Inspiration overhead


Can you imagine what the ceiling of the Sistine Chapel would be like today if Michelangelo had answered that call in the summer of 1508 with “Thanks for the call, Pope, but just go ahead and use ceiling white … it’ll be fine”? Michelangelo was a sculptor by trade with little experience in fresco painting, so the world is a better place for the grand vision and insistence held by Pope Julius II.

The most awe inspiring places on earth have ceilings of color, texture, light and, as with the Sistine Chapel, fine art. Inspiration does not have to include a European vacation: the Macy’s store in Chicago has worn a ceiling of tiny Tiffany glass for more than 100 years and is still breathtaking today.

That being said, there is something disappointing about the gallons upon gallons of paint being sold every day that are simply called “Ceiling White.” It is like we all gave up, called a truce and decided that “Ceiling White” would be the fate of most ceilings.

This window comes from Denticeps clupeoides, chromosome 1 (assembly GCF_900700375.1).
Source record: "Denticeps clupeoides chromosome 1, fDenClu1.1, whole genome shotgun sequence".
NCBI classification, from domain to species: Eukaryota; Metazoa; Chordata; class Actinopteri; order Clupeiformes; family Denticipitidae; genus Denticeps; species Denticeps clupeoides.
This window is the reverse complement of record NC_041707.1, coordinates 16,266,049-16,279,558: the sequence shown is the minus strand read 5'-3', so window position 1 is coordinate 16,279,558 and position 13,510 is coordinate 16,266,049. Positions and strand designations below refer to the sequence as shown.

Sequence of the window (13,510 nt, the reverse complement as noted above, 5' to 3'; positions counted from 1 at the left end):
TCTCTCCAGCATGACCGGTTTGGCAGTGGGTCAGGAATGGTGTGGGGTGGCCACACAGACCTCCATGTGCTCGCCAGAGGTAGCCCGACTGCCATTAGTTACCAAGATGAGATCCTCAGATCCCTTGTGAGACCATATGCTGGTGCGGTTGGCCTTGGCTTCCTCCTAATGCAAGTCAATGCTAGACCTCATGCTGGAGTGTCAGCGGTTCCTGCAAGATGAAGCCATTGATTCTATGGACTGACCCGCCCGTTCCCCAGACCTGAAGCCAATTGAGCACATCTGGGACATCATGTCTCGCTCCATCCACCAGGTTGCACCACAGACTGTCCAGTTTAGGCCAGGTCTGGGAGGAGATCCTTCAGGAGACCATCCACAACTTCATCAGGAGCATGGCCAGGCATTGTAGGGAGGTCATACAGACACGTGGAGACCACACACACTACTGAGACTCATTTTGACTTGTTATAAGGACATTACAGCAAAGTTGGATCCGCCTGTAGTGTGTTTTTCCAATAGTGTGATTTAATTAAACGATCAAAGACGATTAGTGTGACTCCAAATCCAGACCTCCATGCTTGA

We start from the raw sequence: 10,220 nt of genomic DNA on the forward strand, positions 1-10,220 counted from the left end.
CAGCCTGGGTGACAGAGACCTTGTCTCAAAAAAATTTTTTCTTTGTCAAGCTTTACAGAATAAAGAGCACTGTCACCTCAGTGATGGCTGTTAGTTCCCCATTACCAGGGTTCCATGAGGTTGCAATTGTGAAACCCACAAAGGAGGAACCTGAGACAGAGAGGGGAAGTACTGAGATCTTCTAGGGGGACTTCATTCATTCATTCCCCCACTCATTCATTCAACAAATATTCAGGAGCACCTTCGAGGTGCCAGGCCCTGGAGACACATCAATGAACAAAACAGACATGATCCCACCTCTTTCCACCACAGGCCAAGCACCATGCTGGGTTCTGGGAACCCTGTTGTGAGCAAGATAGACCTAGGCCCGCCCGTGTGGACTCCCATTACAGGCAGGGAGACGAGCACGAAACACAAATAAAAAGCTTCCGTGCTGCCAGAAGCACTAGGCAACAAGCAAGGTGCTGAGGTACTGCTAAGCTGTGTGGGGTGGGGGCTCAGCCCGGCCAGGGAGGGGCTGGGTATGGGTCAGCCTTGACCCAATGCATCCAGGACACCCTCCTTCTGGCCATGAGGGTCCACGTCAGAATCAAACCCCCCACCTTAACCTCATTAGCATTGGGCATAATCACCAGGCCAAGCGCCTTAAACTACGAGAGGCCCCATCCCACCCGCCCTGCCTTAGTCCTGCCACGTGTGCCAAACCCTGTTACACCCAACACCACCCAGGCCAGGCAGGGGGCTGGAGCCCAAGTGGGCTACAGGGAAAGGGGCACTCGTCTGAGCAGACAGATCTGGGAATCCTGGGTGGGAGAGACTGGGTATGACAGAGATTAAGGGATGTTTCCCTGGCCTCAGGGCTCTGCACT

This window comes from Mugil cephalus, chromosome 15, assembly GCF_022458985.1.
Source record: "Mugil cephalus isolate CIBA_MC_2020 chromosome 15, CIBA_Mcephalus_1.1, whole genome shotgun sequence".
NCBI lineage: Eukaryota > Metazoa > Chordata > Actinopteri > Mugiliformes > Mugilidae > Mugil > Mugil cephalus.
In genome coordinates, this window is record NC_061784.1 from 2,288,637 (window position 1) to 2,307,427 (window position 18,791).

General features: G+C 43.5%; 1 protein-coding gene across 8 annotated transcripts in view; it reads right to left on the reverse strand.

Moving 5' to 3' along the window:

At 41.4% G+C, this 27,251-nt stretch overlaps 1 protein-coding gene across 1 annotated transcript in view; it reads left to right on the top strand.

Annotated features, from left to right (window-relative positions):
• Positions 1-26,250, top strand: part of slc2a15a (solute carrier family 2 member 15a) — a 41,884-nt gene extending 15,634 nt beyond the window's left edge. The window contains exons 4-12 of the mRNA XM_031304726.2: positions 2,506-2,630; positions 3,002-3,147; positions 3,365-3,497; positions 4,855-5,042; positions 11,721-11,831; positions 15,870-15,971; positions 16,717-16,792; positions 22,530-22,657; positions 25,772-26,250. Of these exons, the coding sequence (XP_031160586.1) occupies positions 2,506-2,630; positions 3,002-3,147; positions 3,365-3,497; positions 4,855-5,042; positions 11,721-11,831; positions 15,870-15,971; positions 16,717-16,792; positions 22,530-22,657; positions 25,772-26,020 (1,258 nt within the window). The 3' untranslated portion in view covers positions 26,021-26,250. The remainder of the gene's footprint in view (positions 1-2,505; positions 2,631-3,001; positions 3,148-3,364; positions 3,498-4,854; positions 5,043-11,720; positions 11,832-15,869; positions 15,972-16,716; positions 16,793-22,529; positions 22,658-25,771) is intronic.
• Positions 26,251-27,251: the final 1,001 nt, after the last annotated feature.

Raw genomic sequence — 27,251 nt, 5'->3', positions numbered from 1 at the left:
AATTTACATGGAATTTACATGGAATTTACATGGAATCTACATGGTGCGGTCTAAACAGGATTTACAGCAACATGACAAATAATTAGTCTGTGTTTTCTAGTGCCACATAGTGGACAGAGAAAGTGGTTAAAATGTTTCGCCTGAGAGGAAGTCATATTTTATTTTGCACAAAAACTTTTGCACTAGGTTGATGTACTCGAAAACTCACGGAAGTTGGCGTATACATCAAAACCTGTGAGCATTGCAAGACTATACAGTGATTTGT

The fifth wall holds extraordinary potential overhead, and resignation to the pressure of the white ceiling can leave a room feeling unfinished. Adding just a touch of color to a ceiling can bring a certain intimacy while giving the space a much more finished and refined look.

Unexpected drama happens when the ceiling is painted a contrasting color. Crown molding that is painted the same color but with a glossier finish is stunning with this application. I think my favorite application using this technique was when I painted a ceiling with wood beams a deep celadon green and the walls a warm, buttery yellow. The beauty of the wood was enhanced by the contrast to the green, and the room took on warmth that would have been unachievable with white ceilings.

Even if your walls are white, your ceiling does not have to follow suit! Color on the ceiling will give a room dimension and flair. Using soft hues will make the room open up, because they evoke feelings of the outdoors. If you want to bring the ceiling down, consider painting it a dark color, such as chocolate or charcoal.

The fifth wall can move from a vast white surface, devoid of any interest or character, to a stunning visual feast, simply by considering it as a part of the design plan. Just look up at the possibilities!

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